Luke 9:7
Now Herod the tetrarch heard of all that was done by him: and he was perplexed, because that it was said of some, that John was risen from the dead;
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(7-9) Because that it was said of some, . . .—See Notes on Matthew 14:1-2; Mark 6:14-16. In Matthew 14:2, and Mark 6:14, Herod is represented as himself expressing this belief. St. Luke states, probably from his knowledge of the Herodian household (see Introduction), that it did not originate with him, and that his mind was, for a time, in suspense.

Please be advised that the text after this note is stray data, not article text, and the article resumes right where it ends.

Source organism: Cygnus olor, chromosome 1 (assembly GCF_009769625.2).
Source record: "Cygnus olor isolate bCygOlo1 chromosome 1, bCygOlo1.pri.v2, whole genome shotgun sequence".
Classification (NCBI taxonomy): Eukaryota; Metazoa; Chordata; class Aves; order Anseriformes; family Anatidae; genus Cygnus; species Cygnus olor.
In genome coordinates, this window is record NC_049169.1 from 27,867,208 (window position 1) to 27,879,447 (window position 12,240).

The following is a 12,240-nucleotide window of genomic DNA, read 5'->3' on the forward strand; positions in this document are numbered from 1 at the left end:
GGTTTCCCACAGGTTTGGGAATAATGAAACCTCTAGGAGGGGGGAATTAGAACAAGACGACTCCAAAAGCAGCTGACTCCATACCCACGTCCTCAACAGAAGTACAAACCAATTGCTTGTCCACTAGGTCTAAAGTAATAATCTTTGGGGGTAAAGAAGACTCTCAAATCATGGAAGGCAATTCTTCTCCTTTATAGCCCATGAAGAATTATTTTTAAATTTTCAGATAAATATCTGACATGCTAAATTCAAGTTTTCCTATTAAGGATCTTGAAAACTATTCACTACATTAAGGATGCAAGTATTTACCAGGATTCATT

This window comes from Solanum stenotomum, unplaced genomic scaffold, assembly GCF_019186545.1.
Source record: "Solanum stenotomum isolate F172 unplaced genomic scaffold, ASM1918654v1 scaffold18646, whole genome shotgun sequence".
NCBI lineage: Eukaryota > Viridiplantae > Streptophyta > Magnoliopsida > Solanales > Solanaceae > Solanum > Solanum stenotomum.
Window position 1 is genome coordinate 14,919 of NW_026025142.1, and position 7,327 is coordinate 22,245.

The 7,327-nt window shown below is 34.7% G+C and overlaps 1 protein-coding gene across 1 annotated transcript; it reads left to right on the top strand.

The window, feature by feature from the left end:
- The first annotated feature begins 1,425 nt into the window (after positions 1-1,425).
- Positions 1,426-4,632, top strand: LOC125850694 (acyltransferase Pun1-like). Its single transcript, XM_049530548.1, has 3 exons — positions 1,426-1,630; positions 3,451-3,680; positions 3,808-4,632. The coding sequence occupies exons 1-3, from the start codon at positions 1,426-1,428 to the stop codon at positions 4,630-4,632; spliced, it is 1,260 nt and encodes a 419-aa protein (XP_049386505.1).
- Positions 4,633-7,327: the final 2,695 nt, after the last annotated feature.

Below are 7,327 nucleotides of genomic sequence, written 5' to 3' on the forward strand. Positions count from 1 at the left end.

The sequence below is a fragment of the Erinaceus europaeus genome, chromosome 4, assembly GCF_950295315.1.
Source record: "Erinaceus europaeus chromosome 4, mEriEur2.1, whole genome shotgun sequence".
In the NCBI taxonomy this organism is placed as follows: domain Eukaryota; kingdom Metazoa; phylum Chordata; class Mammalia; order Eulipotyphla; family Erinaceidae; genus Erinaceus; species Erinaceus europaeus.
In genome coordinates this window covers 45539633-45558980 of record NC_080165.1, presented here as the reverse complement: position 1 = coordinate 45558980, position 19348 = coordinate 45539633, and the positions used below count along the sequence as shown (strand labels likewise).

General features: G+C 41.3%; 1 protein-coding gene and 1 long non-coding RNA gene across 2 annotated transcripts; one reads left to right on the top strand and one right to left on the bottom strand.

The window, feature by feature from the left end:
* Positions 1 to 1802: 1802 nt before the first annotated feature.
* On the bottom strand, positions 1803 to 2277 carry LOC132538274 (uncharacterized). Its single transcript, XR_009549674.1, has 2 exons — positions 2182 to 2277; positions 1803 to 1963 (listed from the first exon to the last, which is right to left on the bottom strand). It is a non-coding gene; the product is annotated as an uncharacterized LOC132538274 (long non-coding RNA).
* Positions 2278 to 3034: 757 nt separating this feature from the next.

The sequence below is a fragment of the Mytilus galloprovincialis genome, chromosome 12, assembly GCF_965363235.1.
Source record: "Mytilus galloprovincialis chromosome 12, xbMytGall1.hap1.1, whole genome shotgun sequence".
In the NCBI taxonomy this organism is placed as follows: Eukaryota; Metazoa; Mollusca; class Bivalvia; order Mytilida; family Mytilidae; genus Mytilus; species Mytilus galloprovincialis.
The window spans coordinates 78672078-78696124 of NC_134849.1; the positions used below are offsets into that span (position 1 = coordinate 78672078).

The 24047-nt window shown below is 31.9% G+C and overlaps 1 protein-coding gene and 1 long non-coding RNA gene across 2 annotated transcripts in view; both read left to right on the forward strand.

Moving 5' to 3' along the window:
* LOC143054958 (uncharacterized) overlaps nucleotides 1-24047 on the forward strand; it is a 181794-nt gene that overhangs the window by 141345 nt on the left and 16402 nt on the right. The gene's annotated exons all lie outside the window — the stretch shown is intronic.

Luke 9:7-9. Now Herod heard of all that was done by him — The twelve apostles preaching in the towns of Galilee, and confirming their doctrine by many mighty miracles, raised the attention and expectation of all men more than ever. For they could not but think it a most extraordinary and marvellous thing, that Christ could not only work miracles himself, but impart the power of working them to others, even to whomsoever he pleased; a thing never heard of in the world before, and which evidently rendered him far superior to all the prophets, and certainly was an amazing and most convincing proof of his being the Messiah. This circumstance, it seems, aggrandized him more than any other thing, and spread his fame so far, that it reached the court of Herod, tetrarch of Galilee, and occasioned many speculations there. And he (Herod) was perplexed. — Greek, διηπορει, much perplexed, as the same word is rendered Luke 24:4; and by the Vulgate consternatum esse, to be in a consternation; and elsewhere, stupere, to be amazed, or dismayed. The word, says Grotius, signifies wonder and astonishment; or, according to Doddridge, “such a mixture of doubt and fear, as necessarily throws the mind into a very uneasy situation.” The sense here seems to be, that the fame of our Lord’s miracles, and the diversity of opinions concerning him, so astonished Herod that he knew not what to think or believe concerning him. Because it was said of some — And soon after by Herod himself; that John was risen from the dead — He thought he had got clear of John, and should never be more troubled with him; but he now begins to fear he was mistaken, and that either John was come to life again, or that another had arisen in his power and spirit. And of some (it was said) that Elias had appeared — They say appeared, because, as he did not die, he could not rise again: and of others, that one of the old prophets — Who had been persecuted and slain long since; was risen again — To be recompensed for his sufferings by this honour put upon him. It is probable that this conversation at the court of Galilee, concerning Jesus, and Herod’s perplexity thereupon, happened soon after the Baptist’s death. The murder of him, it seems, was recent. Hence the stings of conscience which that crime occasioned to Herod were bitter; and the rather, that he had committed it in an unguarded hour, contrary to the dictates of his own mind. Hence, in the confusion of his thoughts, he followed the multitude, though a Sadducee, in fancying that John was risen from the dead, and dreaded the punishment of his crime. It may seem strange that any person should have ascribed Christ’s miracles to John risen from the dead, who during his life-time performed no miracle, John 5:41. Perhaps they imagined the power of working miracles was conferred on the Baptist to prove both his resurrection and his innocence; to clothe him with greater authority than formerly; and to render his person inviolable for the future. Herod said, John have I beheaded: but who is this? — Is he carrying on John’s work, or is he come to avenge John’s death? John baptized, but he does not; John wrought no miracle, but he works many; and therefore appears more formidable than John. Observe, reader, those who oppose God will find themselves more and more embarrassed. And he desired to see him — Whether he resembled John or not; and if he found it was John, perhaps expecting to effect a reconciliation with him. “He might soon have got his doubts resolved, if he would have informed himself, as he easily might, of what thousands knew, that Jesus preached and wrought miracles a great while before John was beheaded, and therefore could not be John risen from the dead. He desired to see him — And why did he not go and see him, or send for him? Probably because he thought it below him to do either the one or the other. He had had enough of John, and cared not for having to do with any more such reprovers of sin. He desired to see him; but we do not find that he ever did till he saw him at his bar, and then he and his men of war set him at naught, Luke 23:11. Had he prosecuted his convictions now, and gone to see him, who knows but a happy change might have been wrought in him; but delaying it now, his heart was hardened; and when he did see him, he was as much prejudiced against him as any other.” — Henry.9:1-9 Christ sent his twelve disciples abroad, who by this time were able to teach others what they had received from the Lord. They must not be anxious to commend themselves to people's esteem by outward appearance. They must go as they were. The Lord Jesus is the fountain of power and authority, to whom all creatures must, in one way or another, be subject; and if he goes with the word of his ministers in power, to deliver sinners from Satan's bondage, they may be sure that he will care for their wants. When truth and love thus go together, and yet the message of God is rejected and despised, it leaves men without excuse, and turns to a testimony against them. Herod's guilty conscience was ready to conclude that John was risen from the dead. He desired to see Jesus; and why did he not go and see him? Probably, because he thought it below him, or because he wished not to have any more reprovers of sin. Delaying it now, his heart was hardened, and when he did see Jesus, he was as much prejudiced against him as others, Lu 23:11.See the notes at Matthew 14:1-2. Compare Mark 6:14-16. Lu 9:7-9. Herod Troubled at What He Hears of Christ Desires to See Him.